Take an outsider’s view when planning your time. Ask yourself: “If a colleague said they could create and schedule a month’s worth of content in an afternoon, would I believe them?” This approach should help you build realistic daily schedules grounded in reality, not blind optimism.

Tackle Tough Tasks First

This one’s simple:

If you’ve got a long or difficult task to accomplish, it’s better to face it first thing in the morning than procrastinate and leave it hanging over you all day. Once you’ve cleared it, everything else you tackle that day will feel like a cinch in comparison!

Stop Juggling Multiple Tasks at Once

At one time or another, we’ve all found ourselves responding to emails while attending a meeting or brainstorming future content ideas while working on a report.

It feels efficient, right?

In reality, the opposite is true: multitasking saps our productivity, making us feel overworked and, ultimately, burned out. Indeed, research published in Computers in Human Behavior found that college students who multitask in class spent longer on homework and had lower GPAs.

It all boils down to the time-related costs of constantly switching your attention from one task to another. Each time you switch, it might take you a few seconds to refocus your energy. In isolation, that doesn’t seem too big of a deal, but multiplied over hundreds or thousands of tasks, it adds up. Plus, swapping back and forth between tasks can increase the risk of errors.

So, if you’re a serial multitasker, now’s the time to ditch the habit.

3. Learn To Rely On Your Co-Workers

Delegation has wide-ranging benefits. Not only does it help the delegator save time, thus reducing their risk of burnout, but it also:

  • Creates a culture of trust
  • Builds more engaged teams
  • Encourages employees to learn new skills
  • Stimulates creativity

However, many of us are reluctant to delegate. We may worry about stressing out our colleagues. Perhaps we simply think they won’t do as good a job as us or that it’ll be easier to do the work ourselves.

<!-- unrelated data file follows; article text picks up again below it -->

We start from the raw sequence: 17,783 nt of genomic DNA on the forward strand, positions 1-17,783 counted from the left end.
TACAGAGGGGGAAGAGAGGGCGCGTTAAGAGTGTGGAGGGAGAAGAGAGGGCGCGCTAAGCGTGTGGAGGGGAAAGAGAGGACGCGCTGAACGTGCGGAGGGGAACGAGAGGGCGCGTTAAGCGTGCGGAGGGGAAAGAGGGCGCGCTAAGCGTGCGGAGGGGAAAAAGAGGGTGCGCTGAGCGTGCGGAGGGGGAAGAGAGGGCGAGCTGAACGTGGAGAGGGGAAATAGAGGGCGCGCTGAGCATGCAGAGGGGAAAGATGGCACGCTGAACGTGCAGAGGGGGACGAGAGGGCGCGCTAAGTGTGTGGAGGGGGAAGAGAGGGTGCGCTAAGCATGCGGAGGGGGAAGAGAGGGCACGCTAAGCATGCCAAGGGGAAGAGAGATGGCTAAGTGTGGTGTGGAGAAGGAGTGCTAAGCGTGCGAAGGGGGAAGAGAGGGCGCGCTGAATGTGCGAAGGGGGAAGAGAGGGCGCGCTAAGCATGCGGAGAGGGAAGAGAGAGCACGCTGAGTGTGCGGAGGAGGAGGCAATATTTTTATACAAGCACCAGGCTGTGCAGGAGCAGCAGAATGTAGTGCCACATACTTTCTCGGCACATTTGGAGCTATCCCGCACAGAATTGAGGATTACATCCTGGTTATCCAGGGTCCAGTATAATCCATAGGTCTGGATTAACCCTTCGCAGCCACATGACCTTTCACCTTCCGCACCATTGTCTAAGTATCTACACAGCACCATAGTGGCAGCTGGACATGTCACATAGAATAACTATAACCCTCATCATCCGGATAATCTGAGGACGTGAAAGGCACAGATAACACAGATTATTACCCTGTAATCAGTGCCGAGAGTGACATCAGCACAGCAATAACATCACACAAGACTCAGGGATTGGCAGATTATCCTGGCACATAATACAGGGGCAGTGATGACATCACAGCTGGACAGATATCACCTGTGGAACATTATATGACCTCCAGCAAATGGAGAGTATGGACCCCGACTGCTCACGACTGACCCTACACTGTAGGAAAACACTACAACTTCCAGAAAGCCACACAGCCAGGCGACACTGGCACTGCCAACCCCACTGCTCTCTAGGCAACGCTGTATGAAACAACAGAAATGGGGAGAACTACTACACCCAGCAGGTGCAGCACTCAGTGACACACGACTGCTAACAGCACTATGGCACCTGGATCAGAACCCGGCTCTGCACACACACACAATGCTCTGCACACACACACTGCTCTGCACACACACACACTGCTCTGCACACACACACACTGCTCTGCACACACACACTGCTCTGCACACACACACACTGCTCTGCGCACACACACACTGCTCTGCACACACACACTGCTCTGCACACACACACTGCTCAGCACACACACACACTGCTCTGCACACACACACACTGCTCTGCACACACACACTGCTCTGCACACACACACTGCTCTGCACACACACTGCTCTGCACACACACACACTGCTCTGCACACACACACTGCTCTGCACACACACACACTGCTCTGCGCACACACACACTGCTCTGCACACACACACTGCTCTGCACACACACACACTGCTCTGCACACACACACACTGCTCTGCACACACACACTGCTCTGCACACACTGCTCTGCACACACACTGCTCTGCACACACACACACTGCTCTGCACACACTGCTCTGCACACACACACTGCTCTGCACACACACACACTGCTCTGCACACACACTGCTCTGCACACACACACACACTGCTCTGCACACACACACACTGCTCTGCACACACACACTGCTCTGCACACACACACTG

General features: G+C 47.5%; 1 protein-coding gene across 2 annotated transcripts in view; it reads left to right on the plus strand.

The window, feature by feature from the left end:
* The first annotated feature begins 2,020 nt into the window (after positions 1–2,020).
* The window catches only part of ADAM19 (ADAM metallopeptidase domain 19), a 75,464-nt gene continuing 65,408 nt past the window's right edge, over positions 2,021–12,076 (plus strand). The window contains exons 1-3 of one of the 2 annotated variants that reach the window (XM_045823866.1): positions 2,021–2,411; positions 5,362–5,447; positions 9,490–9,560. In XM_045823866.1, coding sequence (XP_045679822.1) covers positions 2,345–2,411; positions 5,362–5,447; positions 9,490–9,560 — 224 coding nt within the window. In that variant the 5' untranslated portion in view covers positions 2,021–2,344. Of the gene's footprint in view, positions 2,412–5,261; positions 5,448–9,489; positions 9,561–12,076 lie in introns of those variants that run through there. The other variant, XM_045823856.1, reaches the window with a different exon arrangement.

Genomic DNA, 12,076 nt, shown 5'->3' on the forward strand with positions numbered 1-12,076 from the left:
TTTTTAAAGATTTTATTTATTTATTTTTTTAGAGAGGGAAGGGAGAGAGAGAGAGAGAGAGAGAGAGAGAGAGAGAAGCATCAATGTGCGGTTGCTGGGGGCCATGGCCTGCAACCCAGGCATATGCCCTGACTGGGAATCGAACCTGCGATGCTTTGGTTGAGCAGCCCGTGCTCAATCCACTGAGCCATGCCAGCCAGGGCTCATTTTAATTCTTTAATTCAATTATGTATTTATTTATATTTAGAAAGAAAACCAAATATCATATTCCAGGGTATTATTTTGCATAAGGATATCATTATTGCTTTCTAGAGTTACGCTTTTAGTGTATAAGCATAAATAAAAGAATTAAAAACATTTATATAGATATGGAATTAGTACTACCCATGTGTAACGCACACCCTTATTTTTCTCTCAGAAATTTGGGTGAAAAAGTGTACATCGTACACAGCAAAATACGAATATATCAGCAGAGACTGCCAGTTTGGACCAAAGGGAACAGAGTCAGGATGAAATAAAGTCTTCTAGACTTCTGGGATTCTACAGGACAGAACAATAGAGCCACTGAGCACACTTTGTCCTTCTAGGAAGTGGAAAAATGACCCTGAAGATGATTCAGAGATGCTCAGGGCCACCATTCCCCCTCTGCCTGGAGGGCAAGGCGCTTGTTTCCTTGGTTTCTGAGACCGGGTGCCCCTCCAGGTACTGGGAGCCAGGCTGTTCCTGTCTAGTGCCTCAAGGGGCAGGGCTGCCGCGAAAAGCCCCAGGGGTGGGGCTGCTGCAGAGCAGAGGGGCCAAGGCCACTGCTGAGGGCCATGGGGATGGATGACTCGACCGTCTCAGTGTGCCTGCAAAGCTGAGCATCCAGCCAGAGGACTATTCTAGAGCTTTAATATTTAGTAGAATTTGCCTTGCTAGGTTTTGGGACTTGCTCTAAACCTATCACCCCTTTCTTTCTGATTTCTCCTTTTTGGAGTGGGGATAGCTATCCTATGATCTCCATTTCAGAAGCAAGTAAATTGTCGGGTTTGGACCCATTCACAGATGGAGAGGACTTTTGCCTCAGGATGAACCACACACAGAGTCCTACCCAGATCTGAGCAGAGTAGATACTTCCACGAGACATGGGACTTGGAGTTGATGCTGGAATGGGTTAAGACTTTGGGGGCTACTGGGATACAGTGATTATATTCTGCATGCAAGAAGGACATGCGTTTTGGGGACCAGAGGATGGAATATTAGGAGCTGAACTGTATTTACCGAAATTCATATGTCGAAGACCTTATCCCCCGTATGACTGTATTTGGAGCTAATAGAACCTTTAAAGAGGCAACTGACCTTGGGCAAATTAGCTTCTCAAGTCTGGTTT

Whatever the case, those attitudes contribute to burnout. When planning your workload, ask yourself:

  • Does this task better fit another team member’s skills or priorities?
  • Do you have the time to train someone else to perform the job?
  • Could this be a valuable opportunity for a colleague to learn a new skill?
  • Is this a lower-impact task that doesn’t require your involvement?
  • Do you have enough time to re-do the work if needed?

If you get a lot of “yeses,” chances are this is a task you should delegate.

4. Prioritize Your Workload

An astonishing 82% of workers don’t have a dedicated time management system, relying instead on to-do lists, email inboxes, or simply dealing with whatever feels like the most important task at any given point.

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While writing down all your tasks can be helpful, to-do lists can quickly become overwhelming.

Effectively prioritization requires a more considered approach. One of the most popular strategies is to use the Eisenhower Matrix, based on the words of 34th US President Dwight D Eisenhower:

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You should prioritize tasks that fall into one of the two “important” categories:

Urgent and Important